So, unless things change, VDOT is going to go look for a private “partner” of which they will get to run a toll road operation and backfill it with tax dollars if it falls short.

    that’s not good but no one is telling VDOT they can’t do it – so far.

    • Larry, couldn’t agree more with regards to crossing the Potomac. Unfortunately I don’t think that will ever happen given the cash on the Maryland side.

      I’ve always been curious why Route 28 wouldn’t be used as a segment of this as much of it is already limited access, goes right next to the airport, avoids the battlefield, and parallels the proposed corridor.

    • One of many factors influencing Maryland’s opposition to an additional crossing of the Potomac River (Outer Beltway) is the desire to protect Thurgood Marshall BWI Airport from additional competition from Dulles Airport. Like it or not, it’s an important factor.

  4. @Hokie – I agree with your comment about Rt 28. It’s curious. Anything they do other than that is going to cost an arm/leg for new r/w.

  5. we’re not there yet but we are getting close – and that is “connected” GPS that not only shows you “traffic” but actually shows you the shortest path including alternative routes when the primary route is bolloxed.

    the next step after that is to show you the cost of the alternative routes if there are tolls, including dynamic tolls.

    that could change behaviors. Instead of relying on the real estate agent’s “low ball” time estimate, you’ll be able to check yourself what the average commute time – AND tolls will be.

    If you knew this information – BEFORE you purchased a home – would it affect your decision?

    would you, for instance, do anything different if you KNEW that your prospective commute was going to be 3 hours a day and $25 in tolls?

    would it affect you if you knew your commute was going to be 4 hours if you paid no tolls?

    how about if your commute was 2 hours and $50 in tolls?

    would you be more likely to RENT rather than BUY given such information?

    what would you do if the mortgage tax deduction went away?

    OK. so have I convinced anyone that govt policies do affect your behavior and perhaps in profound ways?

    do current govt policies foster sprawl?

    is the antidote to sprawl – dynamic tolls?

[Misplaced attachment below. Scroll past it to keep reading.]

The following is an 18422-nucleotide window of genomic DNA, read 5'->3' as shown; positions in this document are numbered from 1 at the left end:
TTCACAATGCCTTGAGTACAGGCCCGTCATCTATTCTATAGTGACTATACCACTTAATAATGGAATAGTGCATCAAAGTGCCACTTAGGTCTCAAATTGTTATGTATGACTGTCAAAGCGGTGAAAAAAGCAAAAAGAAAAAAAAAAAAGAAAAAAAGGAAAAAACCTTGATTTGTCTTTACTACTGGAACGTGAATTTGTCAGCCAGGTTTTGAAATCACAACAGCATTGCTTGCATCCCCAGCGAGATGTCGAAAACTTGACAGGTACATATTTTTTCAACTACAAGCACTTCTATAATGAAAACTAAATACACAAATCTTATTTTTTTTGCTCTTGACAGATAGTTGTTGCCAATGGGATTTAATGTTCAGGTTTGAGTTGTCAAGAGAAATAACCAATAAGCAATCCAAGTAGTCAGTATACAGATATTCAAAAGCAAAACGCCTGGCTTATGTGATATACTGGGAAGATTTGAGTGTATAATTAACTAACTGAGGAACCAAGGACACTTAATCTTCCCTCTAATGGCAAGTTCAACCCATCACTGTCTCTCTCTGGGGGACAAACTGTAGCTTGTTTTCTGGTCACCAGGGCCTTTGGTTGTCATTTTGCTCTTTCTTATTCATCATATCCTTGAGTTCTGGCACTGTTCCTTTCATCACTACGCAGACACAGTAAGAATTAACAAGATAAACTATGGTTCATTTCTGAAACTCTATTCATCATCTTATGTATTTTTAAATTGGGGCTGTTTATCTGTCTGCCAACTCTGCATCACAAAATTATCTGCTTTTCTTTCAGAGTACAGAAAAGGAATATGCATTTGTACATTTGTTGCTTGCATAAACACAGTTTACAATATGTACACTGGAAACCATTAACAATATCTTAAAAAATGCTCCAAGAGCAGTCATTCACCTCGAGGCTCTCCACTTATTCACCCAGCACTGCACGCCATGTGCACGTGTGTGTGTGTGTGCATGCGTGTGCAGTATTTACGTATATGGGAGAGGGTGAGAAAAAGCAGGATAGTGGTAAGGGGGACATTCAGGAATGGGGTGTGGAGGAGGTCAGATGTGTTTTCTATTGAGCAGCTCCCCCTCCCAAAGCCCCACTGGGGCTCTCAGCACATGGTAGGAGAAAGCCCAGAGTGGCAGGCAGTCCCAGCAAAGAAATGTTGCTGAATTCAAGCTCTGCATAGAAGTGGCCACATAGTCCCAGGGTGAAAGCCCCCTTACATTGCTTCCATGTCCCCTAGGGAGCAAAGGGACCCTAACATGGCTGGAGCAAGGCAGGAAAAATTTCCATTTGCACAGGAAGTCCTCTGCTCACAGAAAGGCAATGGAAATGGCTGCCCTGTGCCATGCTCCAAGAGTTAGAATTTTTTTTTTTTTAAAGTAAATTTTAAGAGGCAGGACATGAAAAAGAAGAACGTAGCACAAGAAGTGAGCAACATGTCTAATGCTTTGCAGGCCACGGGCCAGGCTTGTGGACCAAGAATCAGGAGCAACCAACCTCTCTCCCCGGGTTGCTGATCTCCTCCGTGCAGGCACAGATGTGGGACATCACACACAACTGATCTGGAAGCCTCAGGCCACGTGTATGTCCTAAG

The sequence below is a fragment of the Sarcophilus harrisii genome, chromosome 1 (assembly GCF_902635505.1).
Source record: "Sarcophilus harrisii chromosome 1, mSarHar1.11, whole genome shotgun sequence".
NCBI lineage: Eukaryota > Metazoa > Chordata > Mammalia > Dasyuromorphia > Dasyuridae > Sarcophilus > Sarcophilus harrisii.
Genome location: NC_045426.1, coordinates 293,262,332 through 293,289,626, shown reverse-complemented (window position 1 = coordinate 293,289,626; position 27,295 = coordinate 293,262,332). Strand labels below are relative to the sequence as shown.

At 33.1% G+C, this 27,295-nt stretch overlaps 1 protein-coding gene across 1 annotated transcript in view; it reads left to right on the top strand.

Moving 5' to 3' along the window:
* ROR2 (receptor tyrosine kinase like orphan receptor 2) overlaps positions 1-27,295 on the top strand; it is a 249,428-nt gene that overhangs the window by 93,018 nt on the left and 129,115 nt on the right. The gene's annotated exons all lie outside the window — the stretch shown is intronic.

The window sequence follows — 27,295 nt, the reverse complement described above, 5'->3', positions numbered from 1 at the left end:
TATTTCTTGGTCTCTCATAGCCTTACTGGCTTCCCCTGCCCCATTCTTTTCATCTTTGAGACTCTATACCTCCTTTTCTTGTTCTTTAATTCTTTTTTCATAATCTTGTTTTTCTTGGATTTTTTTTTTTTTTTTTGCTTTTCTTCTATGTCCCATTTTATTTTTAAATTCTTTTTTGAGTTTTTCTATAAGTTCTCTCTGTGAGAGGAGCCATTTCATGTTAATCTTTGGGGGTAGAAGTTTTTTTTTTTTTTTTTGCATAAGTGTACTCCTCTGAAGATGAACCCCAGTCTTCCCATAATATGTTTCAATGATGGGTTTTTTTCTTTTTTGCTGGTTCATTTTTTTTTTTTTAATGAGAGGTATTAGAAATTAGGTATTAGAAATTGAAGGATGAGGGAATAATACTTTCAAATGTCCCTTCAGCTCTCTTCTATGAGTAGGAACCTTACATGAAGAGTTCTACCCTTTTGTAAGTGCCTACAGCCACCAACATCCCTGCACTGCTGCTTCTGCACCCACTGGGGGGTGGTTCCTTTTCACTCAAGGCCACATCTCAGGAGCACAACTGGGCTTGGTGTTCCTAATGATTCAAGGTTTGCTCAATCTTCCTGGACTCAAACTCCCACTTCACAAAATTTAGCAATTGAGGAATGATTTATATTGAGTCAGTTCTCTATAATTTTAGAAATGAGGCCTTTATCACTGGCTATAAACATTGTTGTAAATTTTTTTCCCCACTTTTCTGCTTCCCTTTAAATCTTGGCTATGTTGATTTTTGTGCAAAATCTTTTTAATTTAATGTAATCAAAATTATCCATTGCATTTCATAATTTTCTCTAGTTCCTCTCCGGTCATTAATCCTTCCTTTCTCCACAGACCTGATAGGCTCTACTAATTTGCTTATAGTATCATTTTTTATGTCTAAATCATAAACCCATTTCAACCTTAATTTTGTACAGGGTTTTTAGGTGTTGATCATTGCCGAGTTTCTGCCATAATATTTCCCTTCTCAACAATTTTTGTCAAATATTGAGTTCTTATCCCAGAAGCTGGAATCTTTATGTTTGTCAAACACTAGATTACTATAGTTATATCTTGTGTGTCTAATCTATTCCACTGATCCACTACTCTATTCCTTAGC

6. We hope this map will clear up the misinformation. This is the VDOT map which we marked up based on the road closures VDOT and NPS are planning for our area and the effect it has on our transportation network. Your Commute is Going to Get Worse!

  7. “The project has been a top priority for Gary Garczynski, Northern Virginia district representative for the CTB. ‘This is a blueprint for the future,’ he said. ‘We still have challenges. We’re asking for acceptance of this study to be continued.’ ”
    Well, I should hope so! Garczynski is a developer and his prior public service includes acting as a ‘citizen’ appointee to the Virginia Housing Commission who really represented the Homebuilders Association of Virginia. Bosun

  8. “Although Tyeryar noted that the highway would provide an estimated $3.9 billion a year in annual travel-time savings”

    In the presentation, the savings are in millions rather than billions:
    The project is expected to result in $3.9 million in annual travel time savings for passenger vehicles within the study area.

    • Thanks for pointing that out. I thought $3.9 billion sounded ridiculously high. But, then, $3.9 million sounds pitifully low. Invest a billion dollars and that’s all the travel-time savings you can generate. Whatever… I shall make a correction in the original post.

  9. talk about ROI! NOT!

  10. The CTB and Garczynski are way out of touch with what Virginia residents and citizens need and want. We do not want a highway passing through the pristine farmlands, regions of historical significance, scenic byways, agricultural lands and tourist attractions such as vineyards, equestrian areas, bike routes and and parks and towns for those wanting to escape cities, highways and congestions, if only for a weekend. A highway would create endless development that would benefit only developers such as the promoters of this highway like Gracynski himself. A highway would further burden current infrastructures and residents. A highway would significantly attract, NOT reduce, traffic through our beautiful countryside. Anyone with any common sense can see that this highway would be a disaster for the counties it would cut through. And who decided that Dulles should be the ” east coast’s premier freight hub”? That is a disastrous idea and promoted only by those who would benefit from it, like the land holders around Dulles who can’t figure out what else to do with their property holdings in this real estate market. Just because Garzynski has been around and developing lands for 40 years does not mean he has Virginia residents’ interests at heart. Growth happens because roads are built, not the other way around. Residents should join together in a task force to defeat this project – and bury it somewhere- deep- and for good.

  11. Pingback: McDonnell Administration has a costly “vision” | General Trimbles Community Association

  12. At the end of the day, Northern Virginia cannot pave their way out of congestion. Mass transit would be more efficient and reduce impact on the scenery and pollution of the region. While the expense of mass transit is massive, there’s a greater hidden expense associated with just building more roads. The voters would have to give the pols a reason to opt away from the “cheaper” paving alternative.